Little did I know that the series of short stories deals largely with Christmas and his memories of his childhood.  My favorite takes his family through Iowa on Christmas Eve to have Christmas at his grandmother’s house. None of the punch lines, typed here, would have the same ring, but when I’m listening, I’m  imagining myself at the dinner table with my siblings. Kling and I grew up at the same time, so his autobiographical stories and love of Spaghettios sound like my childhood.

I looked into checking out other books by this author and found that his most recent is Holiday Inn, a series of stories about a year’s worth of holidays.  Then, I discovered we are really kindred spirits.  His stage show is titled: Tales from the Charred Underbelly of the Yule Log.  I’m not kidding.  Has anyone seen this guy in a live performance?  He talks too fast, and I keep mentally urging him to slow down, but now I’m hooked!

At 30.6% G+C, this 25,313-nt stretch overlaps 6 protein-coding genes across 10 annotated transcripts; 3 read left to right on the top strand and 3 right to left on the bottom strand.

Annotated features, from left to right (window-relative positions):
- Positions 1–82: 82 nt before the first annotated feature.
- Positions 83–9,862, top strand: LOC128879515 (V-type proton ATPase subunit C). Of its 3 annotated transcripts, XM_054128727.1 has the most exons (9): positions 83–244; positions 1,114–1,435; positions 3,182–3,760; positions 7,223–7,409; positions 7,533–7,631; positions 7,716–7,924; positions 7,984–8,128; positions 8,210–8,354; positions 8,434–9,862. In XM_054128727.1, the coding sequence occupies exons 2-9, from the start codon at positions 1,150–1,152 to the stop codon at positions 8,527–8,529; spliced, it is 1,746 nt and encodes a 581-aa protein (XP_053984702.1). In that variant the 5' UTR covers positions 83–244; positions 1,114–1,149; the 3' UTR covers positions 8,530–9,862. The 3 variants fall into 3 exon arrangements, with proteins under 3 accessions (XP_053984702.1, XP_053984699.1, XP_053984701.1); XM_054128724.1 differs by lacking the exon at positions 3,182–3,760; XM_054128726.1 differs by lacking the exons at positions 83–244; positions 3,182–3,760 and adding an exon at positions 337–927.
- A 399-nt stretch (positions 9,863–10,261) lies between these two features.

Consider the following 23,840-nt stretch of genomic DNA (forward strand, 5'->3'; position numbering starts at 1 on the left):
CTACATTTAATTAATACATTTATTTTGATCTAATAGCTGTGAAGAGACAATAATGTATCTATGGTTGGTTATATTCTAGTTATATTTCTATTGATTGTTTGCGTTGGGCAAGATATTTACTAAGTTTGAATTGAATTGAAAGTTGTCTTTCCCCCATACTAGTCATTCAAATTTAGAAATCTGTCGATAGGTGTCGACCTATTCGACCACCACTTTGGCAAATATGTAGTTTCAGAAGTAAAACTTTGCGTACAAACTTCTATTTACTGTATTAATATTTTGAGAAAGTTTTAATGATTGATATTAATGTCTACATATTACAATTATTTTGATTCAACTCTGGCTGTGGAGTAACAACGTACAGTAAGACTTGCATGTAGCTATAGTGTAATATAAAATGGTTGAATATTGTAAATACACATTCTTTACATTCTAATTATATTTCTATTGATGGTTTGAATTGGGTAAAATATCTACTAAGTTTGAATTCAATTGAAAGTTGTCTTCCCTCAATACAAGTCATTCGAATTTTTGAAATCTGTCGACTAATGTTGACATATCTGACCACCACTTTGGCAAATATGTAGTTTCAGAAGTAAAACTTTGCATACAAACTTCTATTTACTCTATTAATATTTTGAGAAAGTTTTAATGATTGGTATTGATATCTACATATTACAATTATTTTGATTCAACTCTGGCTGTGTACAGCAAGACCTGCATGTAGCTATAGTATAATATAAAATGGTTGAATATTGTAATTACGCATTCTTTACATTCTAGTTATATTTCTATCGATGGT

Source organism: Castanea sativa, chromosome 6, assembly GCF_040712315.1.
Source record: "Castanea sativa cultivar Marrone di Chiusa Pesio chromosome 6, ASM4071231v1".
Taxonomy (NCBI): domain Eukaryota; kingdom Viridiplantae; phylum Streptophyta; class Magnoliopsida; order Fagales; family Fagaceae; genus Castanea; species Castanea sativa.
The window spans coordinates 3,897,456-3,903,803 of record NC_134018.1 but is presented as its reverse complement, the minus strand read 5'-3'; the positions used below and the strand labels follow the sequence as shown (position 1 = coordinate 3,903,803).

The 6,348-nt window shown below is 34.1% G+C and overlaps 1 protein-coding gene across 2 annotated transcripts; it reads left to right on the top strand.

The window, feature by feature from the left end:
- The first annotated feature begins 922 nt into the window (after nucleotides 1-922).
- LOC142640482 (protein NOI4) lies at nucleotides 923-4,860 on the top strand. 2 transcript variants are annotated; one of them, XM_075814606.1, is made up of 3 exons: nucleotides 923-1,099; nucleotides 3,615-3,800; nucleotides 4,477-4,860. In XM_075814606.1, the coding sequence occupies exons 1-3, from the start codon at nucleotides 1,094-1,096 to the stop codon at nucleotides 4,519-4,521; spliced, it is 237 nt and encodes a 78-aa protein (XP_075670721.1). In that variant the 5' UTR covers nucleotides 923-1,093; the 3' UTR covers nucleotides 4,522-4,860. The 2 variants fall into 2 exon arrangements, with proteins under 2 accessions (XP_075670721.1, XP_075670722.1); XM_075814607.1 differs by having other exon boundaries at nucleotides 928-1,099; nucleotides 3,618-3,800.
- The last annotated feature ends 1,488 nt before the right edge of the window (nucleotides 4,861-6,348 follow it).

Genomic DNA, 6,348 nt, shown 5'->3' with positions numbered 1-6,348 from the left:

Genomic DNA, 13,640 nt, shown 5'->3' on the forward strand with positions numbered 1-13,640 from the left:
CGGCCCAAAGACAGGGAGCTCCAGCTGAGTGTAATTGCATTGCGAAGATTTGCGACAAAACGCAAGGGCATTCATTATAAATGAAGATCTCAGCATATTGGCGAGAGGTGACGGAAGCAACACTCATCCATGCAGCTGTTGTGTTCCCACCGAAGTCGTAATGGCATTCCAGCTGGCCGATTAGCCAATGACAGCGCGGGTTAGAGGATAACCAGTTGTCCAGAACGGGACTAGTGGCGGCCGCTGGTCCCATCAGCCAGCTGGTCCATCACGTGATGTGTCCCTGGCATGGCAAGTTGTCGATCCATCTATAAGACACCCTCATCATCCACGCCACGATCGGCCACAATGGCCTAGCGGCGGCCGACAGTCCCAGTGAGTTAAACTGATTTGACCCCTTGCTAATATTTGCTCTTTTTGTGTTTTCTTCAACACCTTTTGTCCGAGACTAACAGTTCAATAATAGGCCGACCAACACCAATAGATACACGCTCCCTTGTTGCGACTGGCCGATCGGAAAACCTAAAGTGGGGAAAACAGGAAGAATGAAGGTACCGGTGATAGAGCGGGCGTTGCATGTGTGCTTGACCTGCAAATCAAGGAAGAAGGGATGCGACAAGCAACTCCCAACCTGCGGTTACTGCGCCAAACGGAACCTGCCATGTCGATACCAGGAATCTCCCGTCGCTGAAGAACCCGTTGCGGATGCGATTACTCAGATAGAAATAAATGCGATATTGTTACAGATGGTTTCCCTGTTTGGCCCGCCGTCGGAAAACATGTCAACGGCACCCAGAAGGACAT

Jingle Cats? Meow!

Close to my top choice for “Worst Christmas Song Ever” is the version of “Jingle Bells” sung by barking dogs.

When Jeremy and I decided to talk about “Jingle Bells” on Monday,  I was prepared to complain.

Then, I read an article in Atlantic Magazine, by William Weir, published in December 2010, and I have changed my mind completely.  Weir explains that the Nazis  guarded their magnetic tape recording capabilities, and when the war ended, there was a frenzy of experimentation. In the early 1950’s,  Danish ornithologist Carl Weismann used the new recording techniques to catalogue bird sounds.  According to Weir, the recordings were often marred by the sound of angry dogs.